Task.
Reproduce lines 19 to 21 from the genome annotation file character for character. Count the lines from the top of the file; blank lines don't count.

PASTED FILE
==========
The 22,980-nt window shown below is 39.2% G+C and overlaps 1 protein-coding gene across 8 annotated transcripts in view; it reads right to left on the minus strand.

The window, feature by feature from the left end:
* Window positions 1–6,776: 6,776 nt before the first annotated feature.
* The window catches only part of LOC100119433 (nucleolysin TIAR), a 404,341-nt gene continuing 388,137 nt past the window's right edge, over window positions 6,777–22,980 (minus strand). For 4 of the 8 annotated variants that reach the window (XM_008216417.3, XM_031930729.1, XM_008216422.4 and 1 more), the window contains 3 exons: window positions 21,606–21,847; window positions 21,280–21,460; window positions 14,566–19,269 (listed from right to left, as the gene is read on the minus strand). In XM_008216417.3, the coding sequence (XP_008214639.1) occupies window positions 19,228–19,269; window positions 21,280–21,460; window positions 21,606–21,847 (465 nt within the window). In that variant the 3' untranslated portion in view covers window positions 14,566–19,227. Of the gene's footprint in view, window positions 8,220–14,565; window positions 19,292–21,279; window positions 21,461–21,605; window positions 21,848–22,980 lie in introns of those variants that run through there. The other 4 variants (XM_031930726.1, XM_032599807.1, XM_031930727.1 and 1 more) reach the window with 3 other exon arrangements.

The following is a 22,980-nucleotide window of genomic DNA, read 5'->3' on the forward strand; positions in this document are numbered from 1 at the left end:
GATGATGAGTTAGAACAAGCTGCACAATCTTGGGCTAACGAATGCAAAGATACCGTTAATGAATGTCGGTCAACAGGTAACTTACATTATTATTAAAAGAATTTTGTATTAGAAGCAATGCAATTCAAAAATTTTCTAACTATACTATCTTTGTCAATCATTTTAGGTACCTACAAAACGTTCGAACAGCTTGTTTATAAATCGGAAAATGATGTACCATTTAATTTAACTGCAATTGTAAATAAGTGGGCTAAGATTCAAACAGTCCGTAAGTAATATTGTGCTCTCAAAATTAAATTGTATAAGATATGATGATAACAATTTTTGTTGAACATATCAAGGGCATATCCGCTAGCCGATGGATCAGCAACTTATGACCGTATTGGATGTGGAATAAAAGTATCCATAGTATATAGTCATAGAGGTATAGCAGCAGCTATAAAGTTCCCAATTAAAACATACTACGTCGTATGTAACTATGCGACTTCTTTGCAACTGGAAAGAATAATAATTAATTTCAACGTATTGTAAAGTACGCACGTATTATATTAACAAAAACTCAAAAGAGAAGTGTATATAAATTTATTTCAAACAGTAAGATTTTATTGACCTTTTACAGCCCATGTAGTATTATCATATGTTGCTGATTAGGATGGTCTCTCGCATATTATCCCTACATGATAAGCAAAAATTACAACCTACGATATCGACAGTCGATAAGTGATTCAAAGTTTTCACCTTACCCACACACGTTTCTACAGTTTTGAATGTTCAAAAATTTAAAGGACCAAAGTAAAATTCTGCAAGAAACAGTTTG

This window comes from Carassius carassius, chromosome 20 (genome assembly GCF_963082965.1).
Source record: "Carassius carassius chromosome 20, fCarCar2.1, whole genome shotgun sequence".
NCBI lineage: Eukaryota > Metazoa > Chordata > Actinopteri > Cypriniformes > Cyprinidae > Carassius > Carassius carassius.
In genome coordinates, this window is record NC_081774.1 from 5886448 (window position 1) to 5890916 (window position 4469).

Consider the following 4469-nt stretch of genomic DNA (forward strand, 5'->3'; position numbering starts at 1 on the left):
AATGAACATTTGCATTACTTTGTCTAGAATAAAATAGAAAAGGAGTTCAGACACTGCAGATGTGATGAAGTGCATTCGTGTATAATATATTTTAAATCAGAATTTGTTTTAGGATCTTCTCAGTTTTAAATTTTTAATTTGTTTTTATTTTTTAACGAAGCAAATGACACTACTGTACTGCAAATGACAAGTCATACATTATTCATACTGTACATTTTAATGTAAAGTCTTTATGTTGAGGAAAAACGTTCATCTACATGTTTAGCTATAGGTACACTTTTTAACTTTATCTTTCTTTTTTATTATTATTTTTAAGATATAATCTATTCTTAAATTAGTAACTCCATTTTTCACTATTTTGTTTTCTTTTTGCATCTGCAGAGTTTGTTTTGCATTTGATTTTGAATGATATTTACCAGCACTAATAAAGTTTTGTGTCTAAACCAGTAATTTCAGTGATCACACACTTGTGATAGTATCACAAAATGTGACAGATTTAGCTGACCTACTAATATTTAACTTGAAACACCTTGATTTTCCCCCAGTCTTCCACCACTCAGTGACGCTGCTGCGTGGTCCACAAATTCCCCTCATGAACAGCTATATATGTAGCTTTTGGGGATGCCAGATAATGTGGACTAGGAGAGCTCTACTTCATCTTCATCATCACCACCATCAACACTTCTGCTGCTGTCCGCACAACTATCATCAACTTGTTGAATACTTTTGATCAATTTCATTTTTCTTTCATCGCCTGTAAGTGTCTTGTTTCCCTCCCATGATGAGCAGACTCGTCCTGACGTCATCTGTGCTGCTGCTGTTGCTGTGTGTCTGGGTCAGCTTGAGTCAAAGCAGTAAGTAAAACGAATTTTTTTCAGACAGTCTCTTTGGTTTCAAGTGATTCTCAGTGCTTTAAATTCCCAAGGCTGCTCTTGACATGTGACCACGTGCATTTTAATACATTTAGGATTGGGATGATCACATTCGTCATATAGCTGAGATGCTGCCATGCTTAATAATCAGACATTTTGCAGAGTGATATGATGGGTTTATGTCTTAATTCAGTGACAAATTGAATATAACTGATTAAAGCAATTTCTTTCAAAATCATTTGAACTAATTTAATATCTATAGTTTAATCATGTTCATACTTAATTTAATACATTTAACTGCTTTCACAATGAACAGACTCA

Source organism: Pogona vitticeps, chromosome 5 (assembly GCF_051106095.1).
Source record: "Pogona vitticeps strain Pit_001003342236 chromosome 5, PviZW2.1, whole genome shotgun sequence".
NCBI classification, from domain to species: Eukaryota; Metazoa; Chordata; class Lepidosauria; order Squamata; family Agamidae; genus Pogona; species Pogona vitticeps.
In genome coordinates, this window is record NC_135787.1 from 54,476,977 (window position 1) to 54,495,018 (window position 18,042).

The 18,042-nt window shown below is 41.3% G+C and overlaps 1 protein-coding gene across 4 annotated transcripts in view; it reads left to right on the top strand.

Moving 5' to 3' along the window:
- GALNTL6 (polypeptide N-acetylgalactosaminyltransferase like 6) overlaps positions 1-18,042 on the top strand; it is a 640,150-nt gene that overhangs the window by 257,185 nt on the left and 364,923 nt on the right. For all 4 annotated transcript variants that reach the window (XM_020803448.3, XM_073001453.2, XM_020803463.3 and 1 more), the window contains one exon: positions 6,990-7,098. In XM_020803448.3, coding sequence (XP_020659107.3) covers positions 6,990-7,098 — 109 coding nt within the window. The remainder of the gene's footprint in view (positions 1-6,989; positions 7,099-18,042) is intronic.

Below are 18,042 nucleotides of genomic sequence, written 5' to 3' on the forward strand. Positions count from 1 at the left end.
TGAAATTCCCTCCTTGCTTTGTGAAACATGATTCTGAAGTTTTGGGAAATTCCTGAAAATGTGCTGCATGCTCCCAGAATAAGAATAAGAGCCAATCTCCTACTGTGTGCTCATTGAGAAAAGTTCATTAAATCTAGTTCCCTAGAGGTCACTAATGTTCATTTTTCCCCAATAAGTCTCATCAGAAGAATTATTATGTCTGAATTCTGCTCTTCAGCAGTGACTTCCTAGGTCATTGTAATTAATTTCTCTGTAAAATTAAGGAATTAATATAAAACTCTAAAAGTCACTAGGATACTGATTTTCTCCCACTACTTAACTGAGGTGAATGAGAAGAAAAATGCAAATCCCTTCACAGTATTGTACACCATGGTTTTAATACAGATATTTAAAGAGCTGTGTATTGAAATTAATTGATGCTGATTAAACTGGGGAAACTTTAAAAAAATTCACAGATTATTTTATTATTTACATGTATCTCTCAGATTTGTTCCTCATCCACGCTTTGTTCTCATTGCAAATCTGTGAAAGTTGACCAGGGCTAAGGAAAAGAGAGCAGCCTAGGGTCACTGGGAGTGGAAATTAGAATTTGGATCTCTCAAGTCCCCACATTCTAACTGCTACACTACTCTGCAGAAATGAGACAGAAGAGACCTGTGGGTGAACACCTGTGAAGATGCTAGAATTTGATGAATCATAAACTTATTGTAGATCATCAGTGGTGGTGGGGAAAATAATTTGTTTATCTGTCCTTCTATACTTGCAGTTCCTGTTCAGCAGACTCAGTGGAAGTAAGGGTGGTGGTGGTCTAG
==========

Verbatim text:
- GALNTL6 (polypeptide N-acetylgalactosaminyltransferase like 6) overlaps positions 1-18,042 on the top strand; it is a 640,150-nt gene that overhangs the window by 257,185 nt on the left and 364,923 nt on the right. For all 4 annotated transcript variants that reach the window (XM_020803448.3, XM_073001453.2, XM_020803463.3 and 1 more), the window contains one exon: positions 6,990-7,098. In XM_020803448.3, coding sequence (XP_020659107.3) covers positions 6,990-7,098 — 109 coding nt within the window. The remainder of the gene's footprint in view (positions 1-6,989; positions 7,099-18,042) is intronic.

Below are 18,042 nucleotides of genomic sequence, written 5' to 3' on the forward strand. Positions count from 1 at the left end.
TGAAATTCCCTCCTTGCTTTGTGAAACATGATTCTGAAGTTTTGGGAAATTCCTGAAAATGTGCTGCATGCTCCCAGAATAAGAATAAGAGCCAATCTCCTACTGTGTGCTCATTGAGAAAAGTTCATTAAATCTAGTTCCCTAGAGGTCACTAATGTTCATTTTTCCCCAATAAGTCTCATCAGAAGAATTATTATGTCTGAATTCTGCTCTTCAGCAGTGACTTCCTAGGTCATTGTAATTAATTTCTCTGTAAAATTAAGGAATTAATATAAAACTCTAAAAGTCACTAGGATACTGATTTTCTCCCACTACTTAACTGAGGTGAATGAGAAGAAAAATGCAAATCCCTTCACAGTATTGTACACCATGGTTTTAATACAGATATTTAAAGAGCTGTGTATTGAAATTAATTGATGCTGATTAAACTGGGGAAACTTTAAAAAAATTCACAGATTATTTTATTATTTACATGTATCTCTCAGATTTGTTCCTCATCCACGCTTTGTTCTCATTGCAAATCTGTGAAAGTTGACCAGGGCTAAGGAAAAGAGAGCAGCCTAGGGTCACTGGGAGTGGAAATTAGAATTTGGATCTCTCAAGTCCCCACATTCTAACTGCTACACTACTCTGCAGAAATGAGACAGAAGAGACCTGTGGGTGAACACCTGTGAAGATGCTAGAATTTGATGAATCATAAACTTATTGTAGATCATCAGTGGTGGTGGGGAAAATAATTTGTTTATCTGTCCTTCTATACTTGCAGTTCCTGTTCAGCAGACTCAGTGGAAGTAAGGGTGGTGGTGGTCTAG